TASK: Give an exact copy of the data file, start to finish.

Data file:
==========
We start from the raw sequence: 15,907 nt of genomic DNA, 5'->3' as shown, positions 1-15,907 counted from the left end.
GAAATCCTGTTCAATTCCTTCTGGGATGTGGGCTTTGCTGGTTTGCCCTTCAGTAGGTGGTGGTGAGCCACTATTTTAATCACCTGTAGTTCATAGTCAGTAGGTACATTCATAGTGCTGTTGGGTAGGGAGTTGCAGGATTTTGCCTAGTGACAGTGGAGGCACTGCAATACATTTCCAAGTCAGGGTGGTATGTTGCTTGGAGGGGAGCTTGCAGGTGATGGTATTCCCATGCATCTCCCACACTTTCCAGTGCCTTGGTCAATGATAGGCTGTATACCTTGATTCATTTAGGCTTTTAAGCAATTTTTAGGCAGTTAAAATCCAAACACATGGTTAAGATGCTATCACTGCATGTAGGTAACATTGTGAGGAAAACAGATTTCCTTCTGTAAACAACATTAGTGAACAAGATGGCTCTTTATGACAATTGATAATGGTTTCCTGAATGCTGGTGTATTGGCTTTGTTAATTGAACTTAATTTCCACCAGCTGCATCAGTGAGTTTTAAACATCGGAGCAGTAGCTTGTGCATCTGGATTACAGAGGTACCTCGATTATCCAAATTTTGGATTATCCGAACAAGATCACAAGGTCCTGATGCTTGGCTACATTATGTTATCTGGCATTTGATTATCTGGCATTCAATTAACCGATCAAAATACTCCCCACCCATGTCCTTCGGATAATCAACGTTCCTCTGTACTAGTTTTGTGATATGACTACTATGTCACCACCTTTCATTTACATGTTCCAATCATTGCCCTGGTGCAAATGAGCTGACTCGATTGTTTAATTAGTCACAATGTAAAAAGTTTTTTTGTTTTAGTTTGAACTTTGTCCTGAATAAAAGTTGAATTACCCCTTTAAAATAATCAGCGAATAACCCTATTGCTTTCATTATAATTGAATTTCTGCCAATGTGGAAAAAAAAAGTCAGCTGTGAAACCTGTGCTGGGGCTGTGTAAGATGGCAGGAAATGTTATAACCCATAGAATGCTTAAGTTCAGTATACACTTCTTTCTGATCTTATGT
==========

We start from the raw sequence: 15,907 nt of genomic DNA, 5'->3' as shown, positions 1-15,907 counted from the left end.
GAAATCCTGTTCAATTCCTTCTGGGATGTGGGCTTTGCTGGTTTGCCCTTCAGTAGGTGGTGGTGAGCCACTATTTTAATCACCTGTAGTTCATAGTCAGTAGGTACATTCATAGTGCTGTTGGGTAGGGAGTTGCAGGATTTTGCCTAGTGACAGTGGAGGCACTGCAATACATTTCCAAGTCAGGGTGGTATGTTGCTTGGAGGGGAGCTTGCAGGTGATGGTATTCCCATGCATCTCCCACACTTTCCAGTGCCTTGGTCAATGATAGGCTGTATACCTTGATTCATTTAGGCTTTTAAGCAATTTTTAGGCAGTTAAAATCCAAACACATGGTTAAGATGCTATCACTGCATGTAGGTAACATTGTGAGGAAAACAGATTTCCTTCTGTAAACAACATTAGTGAACAAGATGGCTCTTTATGACAATTGATAATGGTTTCCTGAATGCTGGTGTATTGGCTTTGTTAATTGAACTTAATTTCCACCAGCTGCATCAGTGAGTTTTAAACATCGGAGCAGTAGCTTGTGCATCTGGATTACAGAGGTACCTCGATTATCCAAATTTTGGATTATCCGAACAAGATCACAAGGTCCTGATGCTTGGCTACATTATGTTATCTGGCATTTGATTATCTGGCATTCAATTAACCGATCAAAATACTCCCCACCCATGTCCTTCGGATAATCAACGTTCCTCTGTACTAGTTTTGTGATATGACTACTATGTCACCACCTTTCATTTACATGTTCCAATCATTGCCCTGGTGCAAATGAGCTGACTCGATTGTTTAATTAGTCACAATGTAAAAAGTTTTTTTGTTTTAGTTTGAACTTTGTCCTGAATAAAAGTTGAATTACCCCTTTAAAATAATCAGCGAATAACCCTATTGCTTTCATTATAATTGAATTTCTGCCAATGTGGAAAAAAAAAGTCAGCTGTGAAACCTGTGCTGGGGCTGTGTAAGATGGCAGGAAATGTTATAACCCATAGAATGCTTAAGTTCAGTATACACTTCTTTCTGATCTTATGT